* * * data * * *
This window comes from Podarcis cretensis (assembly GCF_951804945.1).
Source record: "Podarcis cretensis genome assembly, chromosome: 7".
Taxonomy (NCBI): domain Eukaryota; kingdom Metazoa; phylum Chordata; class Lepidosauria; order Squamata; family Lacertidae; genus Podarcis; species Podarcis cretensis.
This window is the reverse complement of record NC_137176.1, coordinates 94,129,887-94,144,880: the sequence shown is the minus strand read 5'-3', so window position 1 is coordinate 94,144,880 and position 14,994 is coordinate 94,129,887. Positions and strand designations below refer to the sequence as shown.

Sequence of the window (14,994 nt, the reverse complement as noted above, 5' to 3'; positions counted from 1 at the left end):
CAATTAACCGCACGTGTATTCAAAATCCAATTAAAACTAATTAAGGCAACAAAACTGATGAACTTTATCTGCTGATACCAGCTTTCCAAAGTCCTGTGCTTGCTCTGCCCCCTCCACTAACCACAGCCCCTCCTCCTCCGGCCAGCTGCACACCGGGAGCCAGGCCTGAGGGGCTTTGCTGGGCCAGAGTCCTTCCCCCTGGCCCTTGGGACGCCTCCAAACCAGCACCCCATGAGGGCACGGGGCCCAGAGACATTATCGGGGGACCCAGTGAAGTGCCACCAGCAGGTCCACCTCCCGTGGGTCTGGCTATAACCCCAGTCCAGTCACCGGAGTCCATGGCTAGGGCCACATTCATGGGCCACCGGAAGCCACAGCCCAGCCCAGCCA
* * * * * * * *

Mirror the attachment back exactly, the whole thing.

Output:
This window comes from Podarcis cretensis (assembly GCF_951804945.1).
Source record: "Podarcis cretensis genome assembly, chromosome: 7".
Taxonomy (NCBI): domain Eukaryota; kingdom Metazoa; phylum Chordata; class Lepidosauria; order Squamata; family Lacertidae; genus Podarcis; species Podarcis cretensis.
This window is the reverse complement of record NC_137176.1, coordinates 94,129,887-94,144,880: the sequence shown is the minus strand read 5'-3', so window position 1 is coordinate 94,144,880 and position 14,994 is coordinate 94,129,887. Positions and strand designations below refer to the sequence as shown.

Sequence of the window (14,994 nt, the reverse complement as noted above, 5' to 3'; positions counted from 1 at the left end):
CAATTAACCGCACGTGTATTCAAAATCCAATTAAAACTAATTAAGGCAACAAAACTGATGAACTTTATCTGCTGATACCAGCTTTCCAAAGTCCTGTGCTTGCTCTGCCCCCTCCACTAACCACAGCCCCTCCTCCTCCGGCCAGCTGCACACCGGGAGCCAGGCCTGAGGGGCTTTGCTGGGCCAGAGTCCTTCCCCCTGGCCCTTGGGACGCCTCCAAACCAGCACCCCATGAGGGCACGGGGCCCAGAGACATTATCGGGGGACCCAGTGAAGTGCCACCAGCAGGTCCACCTCCCGTGGGTCTGGCTATAACCCCAGTCCAGTCACCGGAGTCCATGGCTAGGGCCACATTCATGGGCCACCGGAAGCCACAGCCCAGCCCAGCCA